03. Don’t worry about not understanding. There are often a lot of dense narrative passages and references to things you might not understand because of the time period but it’s no reason to give up. Reading Maurice, written in the 18th Century, I often came across bits of speech or words that I didn’t understand, but with a bit of googling and the ability to just shrug and move on to the next line I persevered and it is now one of my favourite books. If you are worried, start with books that are more recent and work backwards as you become more confident. Daphne Du Maurier, F. Scott Fitzgerald, Vladimir Nabokov, H.P Lovecraft and Evelyn Waugh are all great writers who published mostly in the first half of the 20th Century and the language isn’t really any different from how we speak now so it’s one less thing to deal with.

04. If you’re really not enjoying a book, stop reading it. I’ll let you into a little secret. I didn’t really like Pride and Prejudice. I didn’t enjoy Catcher in the Rye. I have never actually finished anything written by Charles Dickens. His stuff just bores me to tears and that’s ok! He doesn’t care! He’s one of the most revered British writers of all time! Also he’s dead, what’s it to him that one little bookseller with a lit degree doesn’t think much of his books? The thing about these well-known classics is that they seep into popular culture and become this thing that all educated, well-read people have to read, understand and enjoy but the truth is they’re just like any other books, you just aren’t going to get on with all of them! This harks back a little to my first point. Ultimately to really allow yourself to enjoy classic literature, you need to stop seeing them as these fusty, highbrow works and start seeing them for what they are. They’re just stories, written by people who wanted to make you laugh or cry or to teach you something, and some you’ll like and some you won’t. There aren’t any that you HAVE to read, whatever book snobs tell you. I’ve tried a lot of the so called ‘canon classics’ but it was only when I stopped thinking about what other people had said about the books and simply went for stories I thought I’d enjoy that I began to find books that really spoke to me and stayed with me.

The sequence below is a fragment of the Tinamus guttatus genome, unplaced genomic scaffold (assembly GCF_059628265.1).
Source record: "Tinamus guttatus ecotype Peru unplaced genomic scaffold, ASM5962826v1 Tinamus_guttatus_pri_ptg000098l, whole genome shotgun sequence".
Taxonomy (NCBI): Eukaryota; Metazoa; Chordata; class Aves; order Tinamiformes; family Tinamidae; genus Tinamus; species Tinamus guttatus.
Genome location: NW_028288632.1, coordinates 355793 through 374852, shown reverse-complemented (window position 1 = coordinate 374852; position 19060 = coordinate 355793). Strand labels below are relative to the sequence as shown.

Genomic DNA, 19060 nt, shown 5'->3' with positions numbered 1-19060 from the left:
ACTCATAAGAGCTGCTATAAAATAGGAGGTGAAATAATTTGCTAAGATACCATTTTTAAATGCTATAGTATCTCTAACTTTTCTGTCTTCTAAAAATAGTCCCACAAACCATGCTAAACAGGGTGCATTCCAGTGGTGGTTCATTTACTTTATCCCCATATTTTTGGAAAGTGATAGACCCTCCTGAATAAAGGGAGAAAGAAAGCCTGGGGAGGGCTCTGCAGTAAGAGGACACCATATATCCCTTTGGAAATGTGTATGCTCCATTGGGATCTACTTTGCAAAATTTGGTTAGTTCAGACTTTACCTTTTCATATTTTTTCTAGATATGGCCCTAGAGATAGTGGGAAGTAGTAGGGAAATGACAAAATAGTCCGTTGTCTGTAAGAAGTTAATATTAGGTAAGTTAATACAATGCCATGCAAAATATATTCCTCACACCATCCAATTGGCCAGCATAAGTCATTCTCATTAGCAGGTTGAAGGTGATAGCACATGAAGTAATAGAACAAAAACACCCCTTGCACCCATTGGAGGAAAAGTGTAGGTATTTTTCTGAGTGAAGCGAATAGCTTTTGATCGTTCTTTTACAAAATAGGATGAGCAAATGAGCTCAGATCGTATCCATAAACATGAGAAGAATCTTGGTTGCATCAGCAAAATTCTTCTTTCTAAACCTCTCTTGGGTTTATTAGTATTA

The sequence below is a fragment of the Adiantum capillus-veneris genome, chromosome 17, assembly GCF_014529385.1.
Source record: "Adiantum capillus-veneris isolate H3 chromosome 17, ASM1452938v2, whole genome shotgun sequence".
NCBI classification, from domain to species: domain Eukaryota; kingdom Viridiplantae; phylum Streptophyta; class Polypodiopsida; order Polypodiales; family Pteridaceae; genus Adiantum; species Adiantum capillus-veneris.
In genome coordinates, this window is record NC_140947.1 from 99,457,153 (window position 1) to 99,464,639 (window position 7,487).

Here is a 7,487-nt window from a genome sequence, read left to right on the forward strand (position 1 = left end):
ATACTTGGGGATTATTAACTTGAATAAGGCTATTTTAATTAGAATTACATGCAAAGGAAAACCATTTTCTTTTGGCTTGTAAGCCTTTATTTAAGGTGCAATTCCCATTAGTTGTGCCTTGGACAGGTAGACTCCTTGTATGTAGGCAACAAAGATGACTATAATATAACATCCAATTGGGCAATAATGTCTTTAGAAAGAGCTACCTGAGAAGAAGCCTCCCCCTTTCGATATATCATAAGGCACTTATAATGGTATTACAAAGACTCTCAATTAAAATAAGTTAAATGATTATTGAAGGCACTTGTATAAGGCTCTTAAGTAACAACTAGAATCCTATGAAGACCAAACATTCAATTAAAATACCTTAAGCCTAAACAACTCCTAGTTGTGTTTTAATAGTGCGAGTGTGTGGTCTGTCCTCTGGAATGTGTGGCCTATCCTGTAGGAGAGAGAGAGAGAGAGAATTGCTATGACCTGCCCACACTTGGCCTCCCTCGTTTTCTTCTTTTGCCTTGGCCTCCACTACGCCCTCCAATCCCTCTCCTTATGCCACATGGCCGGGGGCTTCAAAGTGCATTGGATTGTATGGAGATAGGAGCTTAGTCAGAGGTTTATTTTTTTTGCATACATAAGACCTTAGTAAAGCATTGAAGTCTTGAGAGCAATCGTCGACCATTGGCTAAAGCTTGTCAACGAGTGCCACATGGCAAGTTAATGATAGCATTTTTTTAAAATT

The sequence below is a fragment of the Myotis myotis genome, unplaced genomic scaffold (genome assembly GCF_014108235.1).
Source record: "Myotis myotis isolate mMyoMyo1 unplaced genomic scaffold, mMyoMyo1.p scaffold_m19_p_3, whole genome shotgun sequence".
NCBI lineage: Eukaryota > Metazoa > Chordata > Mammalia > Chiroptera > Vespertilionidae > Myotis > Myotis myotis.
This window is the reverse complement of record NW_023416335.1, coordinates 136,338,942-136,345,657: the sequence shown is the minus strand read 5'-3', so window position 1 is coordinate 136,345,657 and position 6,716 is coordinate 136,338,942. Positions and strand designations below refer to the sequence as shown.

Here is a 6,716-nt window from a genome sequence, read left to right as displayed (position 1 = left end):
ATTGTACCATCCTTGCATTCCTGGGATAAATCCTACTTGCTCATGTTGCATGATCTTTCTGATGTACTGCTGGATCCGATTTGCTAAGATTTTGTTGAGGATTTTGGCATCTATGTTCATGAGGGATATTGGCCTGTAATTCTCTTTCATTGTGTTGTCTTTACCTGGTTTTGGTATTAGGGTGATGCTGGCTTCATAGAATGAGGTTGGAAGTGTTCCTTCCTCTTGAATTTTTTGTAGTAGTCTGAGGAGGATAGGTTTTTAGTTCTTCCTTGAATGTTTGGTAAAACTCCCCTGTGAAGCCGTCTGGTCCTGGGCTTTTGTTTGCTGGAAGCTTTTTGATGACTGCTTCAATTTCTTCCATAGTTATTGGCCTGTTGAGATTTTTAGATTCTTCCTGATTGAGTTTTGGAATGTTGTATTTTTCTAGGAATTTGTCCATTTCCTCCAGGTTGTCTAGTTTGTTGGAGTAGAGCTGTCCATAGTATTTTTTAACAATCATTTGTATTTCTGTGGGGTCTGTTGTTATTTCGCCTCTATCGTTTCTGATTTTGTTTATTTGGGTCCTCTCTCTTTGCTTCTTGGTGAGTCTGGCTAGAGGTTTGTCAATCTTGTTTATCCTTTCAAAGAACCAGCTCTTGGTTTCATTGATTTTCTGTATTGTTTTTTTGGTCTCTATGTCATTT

05. A few of my favourites. Ok not necessarily a ‘tip’ but I thought I’d share a few of my absolute favourites with you that you may not have heard of – just to get you started breaking away from the obvious choices.

Maurice – E.M Forster. A young man struggles with his homosexuality in a time period in which it is considered a sinful disease. Incredibly sweet and very sad.

The Necromicon – H.P Lovecraft. A collection of horror and sci-fi stories, all of them beautifully constructed and chilling to the bone, some are actually scarier than modern horror.

Lolita – Vladamir Nabokov. The story of a man’s sexual obsession for his young step-daughter, might be a bit uncomfortable but the language is just divine. This guy weaves words like no one else.

North and South – Elizabeth Gaskell. Young, clever middle class Margaret Hale moves from the south to the industrialised north of Victorian England and deals with the horrible class divide between the maltreated factory workers and the seemingly cruel owners and meets people from both sides of the struggle. Also a nice bit of fiery romance too. What I wanted Pride and Prejudice to be.

King Lear – Shakespeare.(play) An old king is manipulated and betrayed by two of his three daughters, very intense and incredibly cruel and tragic. I utterly adore it. There are some good productions available free online.
So those are my tips and tricks for reading and enjoying classical literature, hopefully if you’ve been put off in the past you might find this useful and feel a little more confident giving the classics a try.